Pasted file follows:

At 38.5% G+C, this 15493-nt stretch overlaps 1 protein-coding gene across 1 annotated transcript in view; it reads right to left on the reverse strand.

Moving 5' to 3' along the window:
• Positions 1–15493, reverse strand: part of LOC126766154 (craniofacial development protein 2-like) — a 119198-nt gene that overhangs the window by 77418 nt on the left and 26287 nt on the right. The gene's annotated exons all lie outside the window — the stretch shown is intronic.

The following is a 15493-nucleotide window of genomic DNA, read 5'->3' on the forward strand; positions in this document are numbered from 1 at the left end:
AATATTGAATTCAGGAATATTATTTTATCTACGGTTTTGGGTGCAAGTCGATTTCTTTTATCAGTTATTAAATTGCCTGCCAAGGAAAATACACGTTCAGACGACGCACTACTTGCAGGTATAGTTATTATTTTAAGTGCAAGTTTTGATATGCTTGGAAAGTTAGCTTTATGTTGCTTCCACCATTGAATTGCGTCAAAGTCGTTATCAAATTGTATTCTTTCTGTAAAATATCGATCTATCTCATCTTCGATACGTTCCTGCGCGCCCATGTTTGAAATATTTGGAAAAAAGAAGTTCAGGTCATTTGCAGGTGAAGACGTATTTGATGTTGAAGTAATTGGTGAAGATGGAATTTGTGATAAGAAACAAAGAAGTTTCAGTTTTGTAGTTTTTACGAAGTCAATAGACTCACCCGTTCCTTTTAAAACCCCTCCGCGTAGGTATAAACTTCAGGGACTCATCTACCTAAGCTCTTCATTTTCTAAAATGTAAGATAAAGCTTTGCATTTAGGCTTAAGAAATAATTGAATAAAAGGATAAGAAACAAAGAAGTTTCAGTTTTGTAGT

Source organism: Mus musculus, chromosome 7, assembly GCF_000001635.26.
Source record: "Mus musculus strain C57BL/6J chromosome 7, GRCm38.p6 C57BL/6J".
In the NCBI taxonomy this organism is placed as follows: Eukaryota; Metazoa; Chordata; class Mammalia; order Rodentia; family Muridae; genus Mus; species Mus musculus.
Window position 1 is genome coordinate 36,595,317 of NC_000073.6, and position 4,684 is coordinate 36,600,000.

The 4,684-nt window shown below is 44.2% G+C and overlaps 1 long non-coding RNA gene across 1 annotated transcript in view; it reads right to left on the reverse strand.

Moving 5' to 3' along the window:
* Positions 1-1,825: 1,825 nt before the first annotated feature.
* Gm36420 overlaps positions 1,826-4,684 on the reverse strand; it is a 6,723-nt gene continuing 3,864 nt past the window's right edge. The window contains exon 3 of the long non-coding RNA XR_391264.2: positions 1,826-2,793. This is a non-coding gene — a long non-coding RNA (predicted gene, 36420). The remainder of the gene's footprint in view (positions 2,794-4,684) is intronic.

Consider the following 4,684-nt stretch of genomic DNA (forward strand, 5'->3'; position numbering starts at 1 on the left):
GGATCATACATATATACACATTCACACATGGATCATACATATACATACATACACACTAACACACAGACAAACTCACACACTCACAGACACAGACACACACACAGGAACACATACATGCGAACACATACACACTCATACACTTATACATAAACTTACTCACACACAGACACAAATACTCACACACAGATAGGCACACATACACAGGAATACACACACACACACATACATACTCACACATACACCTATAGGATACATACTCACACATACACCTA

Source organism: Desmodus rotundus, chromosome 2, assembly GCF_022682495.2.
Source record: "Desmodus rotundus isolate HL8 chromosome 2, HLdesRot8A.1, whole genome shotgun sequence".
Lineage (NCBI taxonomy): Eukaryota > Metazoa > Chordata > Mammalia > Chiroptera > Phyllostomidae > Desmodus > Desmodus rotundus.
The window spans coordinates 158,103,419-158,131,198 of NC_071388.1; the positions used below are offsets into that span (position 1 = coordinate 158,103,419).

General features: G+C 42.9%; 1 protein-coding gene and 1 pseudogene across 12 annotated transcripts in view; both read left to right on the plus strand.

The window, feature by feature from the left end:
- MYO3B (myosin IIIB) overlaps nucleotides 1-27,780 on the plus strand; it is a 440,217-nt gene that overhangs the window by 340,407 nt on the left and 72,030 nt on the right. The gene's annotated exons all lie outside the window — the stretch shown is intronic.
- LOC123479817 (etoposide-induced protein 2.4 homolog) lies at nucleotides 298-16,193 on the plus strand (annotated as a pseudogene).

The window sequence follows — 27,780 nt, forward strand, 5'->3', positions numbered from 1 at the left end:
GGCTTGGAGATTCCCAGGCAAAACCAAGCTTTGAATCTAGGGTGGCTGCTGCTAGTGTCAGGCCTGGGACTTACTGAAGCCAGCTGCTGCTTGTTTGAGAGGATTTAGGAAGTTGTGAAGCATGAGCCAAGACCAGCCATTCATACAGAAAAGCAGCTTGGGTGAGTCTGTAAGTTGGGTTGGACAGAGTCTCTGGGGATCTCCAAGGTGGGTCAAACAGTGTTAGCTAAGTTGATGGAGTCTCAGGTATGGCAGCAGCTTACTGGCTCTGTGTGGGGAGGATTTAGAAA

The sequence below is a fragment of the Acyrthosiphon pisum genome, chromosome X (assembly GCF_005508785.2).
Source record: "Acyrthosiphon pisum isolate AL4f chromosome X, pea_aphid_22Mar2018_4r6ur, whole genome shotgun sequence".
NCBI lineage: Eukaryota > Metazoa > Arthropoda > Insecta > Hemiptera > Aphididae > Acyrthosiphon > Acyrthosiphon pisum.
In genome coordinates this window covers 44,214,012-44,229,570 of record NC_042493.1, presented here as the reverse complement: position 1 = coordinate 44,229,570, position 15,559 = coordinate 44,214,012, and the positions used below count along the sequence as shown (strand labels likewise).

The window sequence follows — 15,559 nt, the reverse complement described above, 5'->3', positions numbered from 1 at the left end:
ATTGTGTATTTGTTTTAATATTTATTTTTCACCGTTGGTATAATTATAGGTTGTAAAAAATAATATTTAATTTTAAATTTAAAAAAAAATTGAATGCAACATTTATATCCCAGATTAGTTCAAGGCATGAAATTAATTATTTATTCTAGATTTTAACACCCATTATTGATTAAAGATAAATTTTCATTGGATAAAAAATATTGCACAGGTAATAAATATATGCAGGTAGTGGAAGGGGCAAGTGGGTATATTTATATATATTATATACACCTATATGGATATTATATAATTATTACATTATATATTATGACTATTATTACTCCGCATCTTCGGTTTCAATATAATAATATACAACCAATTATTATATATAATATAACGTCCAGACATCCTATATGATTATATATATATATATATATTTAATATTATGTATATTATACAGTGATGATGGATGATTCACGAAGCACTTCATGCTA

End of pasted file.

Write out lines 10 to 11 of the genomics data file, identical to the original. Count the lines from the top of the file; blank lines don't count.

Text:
The 4,684-nt window shown below is 44.2% G+C and overlaps 1 long non-coding RNA gene across 1 annotated transcript in view; it reads right to left on the reverse strand.

Moving 5' to 3' along the window: